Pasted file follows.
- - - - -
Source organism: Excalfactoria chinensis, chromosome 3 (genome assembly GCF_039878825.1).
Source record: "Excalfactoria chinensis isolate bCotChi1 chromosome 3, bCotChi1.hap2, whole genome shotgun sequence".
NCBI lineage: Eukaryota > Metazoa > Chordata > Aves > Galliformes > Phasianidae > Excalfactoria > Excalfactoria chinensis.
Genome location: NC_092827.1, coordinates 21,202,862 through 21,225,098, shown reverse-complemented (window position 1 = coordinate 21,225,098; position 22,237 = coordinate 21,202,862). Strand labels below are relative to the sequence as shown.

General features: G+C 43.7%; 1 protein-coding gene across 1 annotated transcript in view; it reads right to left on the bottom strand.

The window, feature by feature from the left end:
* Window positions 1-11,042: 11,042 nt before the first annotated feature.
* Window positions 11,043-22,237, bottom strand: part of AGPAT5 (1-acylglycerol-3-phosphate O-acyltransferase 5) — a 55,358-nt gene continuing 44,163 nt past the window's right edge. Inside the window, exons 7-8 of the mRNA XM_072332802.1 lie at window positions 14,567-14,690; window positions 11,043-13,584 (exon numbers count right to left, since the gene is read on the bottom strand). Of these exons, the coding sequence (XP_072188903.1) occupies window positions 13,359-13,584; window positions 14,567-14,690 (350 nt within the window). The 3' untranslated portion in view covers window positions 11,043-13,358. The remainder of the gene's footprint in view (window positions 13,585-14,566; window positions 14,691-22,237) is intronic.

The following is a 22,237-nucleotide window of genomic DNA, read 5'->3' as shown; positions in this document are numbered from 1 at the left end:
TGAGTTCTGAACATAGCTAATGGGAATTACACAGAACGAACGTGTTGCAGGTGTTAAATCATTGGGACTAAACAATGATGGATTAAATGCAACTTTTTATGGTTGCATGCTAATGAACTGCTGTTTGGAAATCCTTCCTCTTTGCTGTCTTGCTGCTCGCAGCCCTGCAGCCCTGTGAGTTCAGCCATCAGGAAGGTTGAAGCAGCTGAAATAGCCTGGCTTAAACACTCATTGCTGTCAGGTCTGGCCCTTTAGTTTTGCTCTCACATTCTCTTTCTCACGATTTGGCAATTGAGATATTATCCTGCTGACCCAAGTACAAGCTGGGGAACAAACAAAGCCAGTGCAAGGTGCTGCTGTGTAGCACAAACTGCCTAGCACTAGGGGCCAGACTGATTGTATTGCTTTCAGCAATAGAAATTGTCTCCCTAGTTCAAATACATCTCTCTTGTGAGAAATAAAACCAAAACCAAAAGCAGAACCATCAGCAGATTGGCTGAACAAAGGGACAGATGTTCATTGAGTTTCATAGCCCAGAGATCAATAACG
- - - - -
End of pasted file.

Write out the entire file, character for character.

Source organism: Excalfactoria chinensis, chromosome 3 (genome assembly GCF_039878825.1).
Source record: "Excalfactoria chinensis isolate bCotChi1 chromosome 3, bCotChi1.hap2, whole genome shotgun sequence".
NCBI lineage: Eukaryota > Metazoa > Chordata > Aves > Galliformes > Phasianidae > Excalfactoria > Excalfactoria chinensis.
Genome location: NC_092827.1, coordinates 21,202,862 through 21,225,098, shown reverse-complemented (window position 1 = coordinate 21,225,098; position 22,237 = coordinate 21,202,862). Strand labels below are relative to the sequence as shown.

General features: G+C 43.7%; 1 protein-coding gene across 1 annotated transcript in view; it reads right to left on the bottom strand.

The window, feature by feature from the left end:
* Window positions 1-11,042: 11,042 nt before the first annotated feature.
* Window positions 11,043-22,237, bottom strand: part of AGPAT5 (1-acylglycerol-3-phosphate O-acyltransferase 5) — a 55,358-nt gene continuing 44,163 nt past the window's right edge. Inside the window, exons 7-8 of the mRNA XM_072332802.1 lie at window positions 14,567-14,690; window positions 11,043-13,584 (exon numbers count right to left, since the gene is read on the bottom strand). Of these exons, the coding sequence (XP_072188903.1) occupies window positions 13,359-13,584; window positions 14,567-14,690 (350 nt within the window). The 3' untranslated portion in view covers window positions 11,043-13,358. The remainder of the gene's footprint in view (window positions 13,585-14,566; window positions 14,691-22,237) is intronic.

The following is a 22,237-nucleotide window of genomic DNA, read 5'->3' as shown; positions in this document are numbered from 1 at the left end:
TGAGTTCTGAACATAGCTAATGGGAATTACACAGAACGAACGTGTTGCAGGTGTTAAATCATTGGGACTAAACAATGATGGATTAAATGCAACTTTTTATGGTTGCATGCTAATGAACTGCTGTTTGGAAATCCTTCCTCTTTGCTGTCTTGCTGCTCGCAGCCCTGCAGCCCTGTGAGTTCAGCCATCAGGAAGGTTGAAGCAGCTGAAATAGCCTGGCTTAAACACTCATTGCTGTCAGGTCTGGCCCTTTAGTTTTGCTCTCACATTCTCTTTCTCACGATTTGGCAATTGAGATATTATCCTGCTGACCCAAGTACAAGCTGGGGAACAAACAAAGCCAGTGCAAGGTGCTGCTGTGTAGCACAAACTGCCTAGCACTAGGGGCCAGACTGATTGTATTGCTTTCAGCAATAGAAATTGTCTCCCTAGTTCAAATACATCTCTCTTGTGAGAAATAAAACCAAAACCAAAAGCAGAACCATCAGCAGATTGGCTGAACAAAGGGACAGATGTTCATTGAGTTTCATAGCCCAGAGATCAATAACG